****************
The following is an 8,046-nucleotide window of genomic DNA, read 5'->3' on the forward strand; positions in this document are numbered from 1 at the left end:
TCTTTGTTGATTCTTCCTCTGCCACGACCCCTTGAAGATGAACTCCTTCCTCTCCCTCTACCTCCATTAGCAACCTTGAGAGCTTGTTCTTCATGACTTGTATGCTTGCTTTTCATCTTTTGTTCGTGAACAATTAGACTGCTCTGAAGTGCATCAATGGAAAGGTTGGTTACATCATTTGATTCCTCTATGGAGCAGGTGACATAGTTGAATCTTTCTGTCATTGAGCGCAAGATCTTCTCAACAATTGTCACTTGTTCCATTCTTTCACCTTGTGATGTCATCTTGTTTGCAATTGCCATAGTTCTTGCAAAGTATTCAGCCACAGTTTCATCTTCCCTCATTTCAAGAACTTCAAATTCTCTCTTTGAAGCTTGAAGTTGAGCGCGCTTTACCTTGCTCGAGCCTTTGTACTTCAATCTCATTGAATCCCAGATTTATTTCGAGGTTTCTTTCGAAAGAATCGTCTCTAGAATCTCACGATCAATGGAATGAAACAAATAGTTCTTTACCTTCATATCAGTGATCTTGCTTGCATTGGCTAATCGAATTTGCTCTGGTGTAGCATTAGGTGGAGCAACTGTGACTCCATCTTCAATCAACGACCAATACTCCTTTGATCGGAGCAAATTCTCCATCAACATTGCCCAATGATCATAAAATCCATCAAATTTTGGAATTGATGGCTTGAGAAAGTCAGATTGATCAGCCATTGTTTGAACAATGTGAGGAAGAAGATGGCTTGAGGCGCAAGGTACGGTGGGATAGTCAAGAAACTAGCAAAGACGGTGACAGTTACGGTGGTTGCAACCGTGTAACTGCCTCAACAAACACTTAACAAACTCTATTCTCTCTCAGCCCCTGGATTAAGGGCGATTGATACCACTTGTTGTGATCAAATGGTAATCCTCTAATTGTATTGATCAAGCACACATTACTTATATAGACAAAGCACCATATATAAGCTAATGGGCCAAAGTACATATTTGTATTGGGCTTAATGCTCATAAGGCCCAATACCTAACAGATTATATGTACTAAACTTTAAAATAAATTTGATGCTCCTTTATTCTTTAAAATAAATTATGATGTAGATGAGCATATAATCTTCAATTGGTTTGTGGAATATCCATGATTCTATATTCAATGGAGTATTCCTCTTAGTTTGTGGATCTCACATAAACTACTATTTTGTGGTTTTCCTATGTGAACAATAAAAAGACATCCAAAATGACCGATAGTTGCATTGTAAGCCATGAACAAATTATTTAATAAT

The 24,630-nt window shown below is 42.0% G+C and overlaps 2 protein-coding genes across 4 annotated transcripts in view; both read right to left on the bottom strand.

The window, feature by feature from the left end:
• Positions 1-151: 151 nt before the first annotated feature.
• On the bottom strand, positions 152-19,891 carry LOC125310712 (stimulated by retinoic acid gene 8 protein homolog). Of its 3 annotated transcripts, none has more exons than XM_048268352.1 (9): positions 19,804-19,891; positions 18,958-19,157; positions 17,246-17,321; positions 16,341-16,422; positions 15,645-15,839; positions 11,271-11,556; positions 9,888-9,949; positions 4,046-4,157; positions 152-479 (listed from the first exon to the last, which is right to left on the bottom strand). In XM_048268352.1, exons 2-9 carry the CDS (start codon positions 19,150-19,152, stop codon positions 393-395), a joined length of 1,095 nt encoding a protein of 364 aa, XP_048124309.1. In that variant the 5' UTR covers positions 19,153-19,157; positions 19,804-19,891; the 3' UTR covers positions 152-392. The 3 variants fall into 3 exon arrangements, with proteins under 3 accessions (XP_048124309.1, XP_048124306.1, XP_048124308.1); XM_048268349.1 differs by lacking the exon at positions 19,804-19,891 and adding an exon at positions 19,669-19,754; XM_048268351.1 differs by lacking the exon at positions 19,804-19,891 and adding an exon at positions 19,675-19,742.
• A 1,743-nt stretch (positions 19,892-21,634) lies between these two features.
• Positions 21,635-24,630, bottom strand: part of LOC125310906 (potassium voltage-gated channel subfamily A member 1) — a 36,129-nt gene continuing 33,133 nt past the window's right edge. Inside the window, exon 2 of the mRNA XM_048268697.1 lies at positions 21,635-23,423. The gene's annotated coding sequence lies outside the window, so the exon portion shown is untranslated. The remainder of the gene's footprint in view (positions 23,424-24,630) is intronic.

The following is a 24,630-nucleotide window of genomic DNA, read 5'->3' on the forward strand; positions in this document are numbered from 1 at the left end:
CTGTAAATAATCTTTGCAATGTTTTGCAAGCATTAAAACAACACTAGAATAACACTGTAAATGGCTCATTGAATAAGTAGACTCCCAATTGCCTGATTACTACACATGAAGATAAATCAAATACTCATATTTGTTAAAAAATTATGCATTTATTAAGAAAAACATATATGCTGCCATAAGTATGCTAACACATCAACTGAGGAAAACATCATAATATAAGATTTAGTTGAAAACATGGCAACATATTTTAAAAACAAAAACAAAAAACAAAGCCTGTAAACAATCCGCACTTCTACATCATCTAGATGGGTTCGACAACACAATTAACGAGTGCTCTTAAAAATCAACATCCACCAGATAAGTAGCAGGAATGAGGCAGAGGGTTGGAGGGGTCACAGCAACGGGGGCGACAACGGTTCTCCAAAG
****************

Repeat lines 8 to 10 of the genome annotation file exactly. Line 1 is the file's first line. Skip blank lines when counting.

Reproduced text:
• Positions 21,635-24,630, bottom strand: part of LOC125310906 (potassium voltage-gated channel subfamily A member 1) — a 36,129-nt gene continuing 33,133 nt past the window's right edge. Inside the window, exon 2 of the mRNA XM_048268697.1 lies at positions 21,635-23,423. The gene's annotated coding sequence lies outside the window, so the exon portion shown is untranslated. The remainder of the gene's footprint in view (positions 23,424-24,630) is intronic.

The following is a 24,630-nucleotide window of genomic DNA, read 5'->3' on the forward strand; positions in this document are numbered from 1 at the left end:
CTGTAAATAATCTTTGCAATGTTTTGCAAGCATTAAAACAACACTAGAATAACACTGTAAATGGCTCATTGAATAAGTAGACTCCCAATTGCCTGATTACTACACATGAAGATAAATCAAATACTCATATTTGTTAAAAAATTATGCATTTATTAAGAAAAACATATATGCTGCCATAAGTATGCTAACACATCAACTGAGGAAAACATCATAATATAAGATTTAGTTGAAAACATGGCAACATATTTTAAAAACAAAAACAAAAAACAAAGCCTGTAAACAATCCGCACTTCTACATCATCTAGATGGGTTCGACAACACAATTAACGAGTGCTCTTAAAAATCAACATCCACCAGATAAGTAGCAGGAATGAGGCAGAGGGTTGGAGGGGTCACAGCAACGGGGGCGACAACGGTTCTCCAAAG